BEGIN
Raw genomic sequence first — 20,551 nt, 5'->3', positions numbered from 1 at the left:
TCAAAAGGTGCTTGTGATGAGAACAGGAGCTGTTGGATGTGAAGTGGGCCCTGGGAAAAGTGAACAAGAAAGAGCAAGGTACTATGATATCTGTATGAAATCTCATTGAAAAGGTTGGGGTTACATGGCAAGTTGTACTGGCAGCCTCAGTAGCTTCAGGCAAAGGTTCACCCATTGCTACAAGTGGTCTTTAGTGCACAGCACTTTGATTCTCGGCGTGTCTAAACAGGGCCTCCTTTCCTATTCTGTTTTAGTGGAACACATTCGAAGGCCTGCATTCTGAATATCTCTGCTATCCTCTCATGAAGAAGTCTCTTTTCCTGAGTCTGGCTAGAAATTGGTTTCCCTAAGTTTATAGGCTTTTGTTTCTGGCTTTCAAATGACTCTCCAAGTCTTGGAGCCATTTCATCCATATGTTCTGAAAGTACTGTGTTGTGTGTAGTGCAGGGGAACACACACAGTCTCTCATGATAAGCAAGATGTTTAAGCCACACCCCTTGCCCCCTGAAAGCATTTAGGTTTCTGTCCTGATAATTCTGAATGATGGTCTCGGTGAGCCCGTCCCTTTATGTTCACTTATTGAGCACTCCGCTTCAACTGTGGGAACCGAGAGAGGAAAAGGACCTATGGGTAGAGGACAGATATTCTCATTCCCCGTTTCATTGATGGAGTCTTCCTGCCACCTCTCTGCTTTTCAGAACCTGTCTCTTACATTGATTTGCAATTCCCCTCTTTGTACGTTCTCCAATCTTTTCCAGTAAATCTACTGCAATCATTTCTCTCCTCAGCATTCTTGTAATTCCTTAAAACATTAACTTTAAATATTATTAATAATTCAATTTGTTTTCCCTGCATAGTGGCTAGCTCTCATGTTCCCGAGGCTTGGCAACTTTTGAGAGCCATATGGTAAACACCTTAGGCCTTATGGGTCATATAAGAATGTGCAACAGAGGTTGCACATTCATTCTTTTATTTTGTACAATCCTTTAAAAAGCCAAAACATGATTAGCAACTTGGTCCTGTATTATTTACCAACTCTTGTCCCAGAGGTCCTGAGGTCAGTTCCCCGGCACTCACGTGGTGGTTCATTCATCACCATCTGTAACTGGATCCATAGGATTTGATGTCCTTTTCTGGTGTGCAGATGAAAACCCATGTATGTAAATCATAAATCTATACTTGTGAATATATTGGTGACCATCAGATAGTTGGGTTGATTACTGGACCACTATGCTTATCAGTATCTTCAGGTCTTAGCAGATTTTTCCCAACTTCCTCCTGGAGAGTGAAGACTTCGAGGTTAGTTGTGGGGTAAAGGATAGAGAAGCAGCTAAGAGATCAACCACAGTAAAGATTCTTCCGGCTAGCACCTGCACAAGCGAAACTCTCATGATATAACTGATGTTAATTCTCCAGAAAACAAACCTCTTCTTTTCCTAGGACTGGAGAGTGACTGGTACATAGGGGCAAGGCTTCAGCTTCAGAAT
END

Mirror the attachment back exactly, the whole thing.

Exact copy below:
Raw genomic sequence first — 20,551 nt, 5'->3', positions numbered from 1 at the left:
TCAAAAGGTGCTTGTGATGAGAACAGGAGCTGTTGGATGTGAAGTGGGCCCTGGGAAAAGTGAACAAGAAAGAGCAAGGTACTATGATATCTGTATGAAATCTCATTGAAAAGGTTGGGGTTACATGGCAAGTTGTACTGGCAGCCTCAGTAGCTTCAGGCAAAGGTTCACCCATTGCTACAAGTGGTCTTTAGTGCACAGCACTTTGATTCTCGGCGTGTCTAAACAGGGCCTCCTTTCCTATTCTGTTTTAGTGGAACACATTCGAAGGCCTGCATTCTGAATATCTCTGCTATCCTCTCATGAAGAAGTCTCTTTTCCTGAGTCTGGCTAGAAATTGGTTTCCCTAAGTTTATAGGCTTTTGTTTCTGGCTTTCAAATGACTCTCCAAGTCTTGGAGCCATTTCATCCATATGTTCTGAAAGTACTGTGTTGTGTGTAGTGCAGGGGAACACACACAGTCTCTCATGATAAGCAAGATGTTTAAGCCACACCCCTTGCCCCCTGAAAGCATTTAGGTTTCTGTCCTGATAATTCTGAATGATGGTCTCGGTGAGCCCGTCCCTTTATGTTCACTTATTGAGCACTCCGCTTCAACTGTGGGAACCGAGAGAGGAAAAGGACCTATGGGTAGAGGACAGATATTCTCATTCCCCGTTTCATTGATGGAGTCTTCCTGCCACCTCTCTGCTTTTCAGAACCTGTCTCTTACATTGATTTGCAATTCCCCTCTTTGTACGTTCTCCAATCTTTTCCAGTAAATCTACTGCAATCATTTCTCTCCTCAGCATTCTTGTAATTCCTTAAAACATTAACTTTAAATATTATTAATAATTCAATTTGTTTTCCCTGCATAGTGGCTAGCTCTCATGTTCCCGAGGCTTGGCAACTTTTGAGAGCCATATGGTAAACACCTTAGGCCTTATGGGTCATATAAGAATGTGCAACAGAGGTTGCACATTCATTCTTTTATTTTGTACAATCCTTTAAAAAGCCAAAACATGATTAGCAACTTGGTCCTGTATTATTTACCAACTCTTGTCCCAGAGGTCCTGAGGTCAGTTCCCCGGCACTCACGTGGTGGTTCATTCATCACCATCTGTAACTGGATCCATAGGATTTGATGTCCTTTTCTGGTGTGCAGATGAAAACCCATGTATGTAAATCATAAATCTATACTTGTGAATATATTGGTGACCATCAGATAGTTGGGTTGATTACTGGACCACTATGCTTATCAGTATCTTCAGGTCTTAGCAGATTTTTCCCAACTTCCTCCTGGAGAGTGAAGACTTCGAGGTTAGTTGTGGGGTAAAGGATAGAGAAGCAGCTAAGAGATCAACCACAGTAAAGATTCTTCCGGCTAGCACCTGCACAAGCGAAACTCTCATGATATAACTGATGTTAATTCTCCAGAAAACAAACCTCTTCTTTTCCTAGGACTGGAGAGTGACTGGTACATAGGGGCAAGGCTTCAGCTTCAGAAT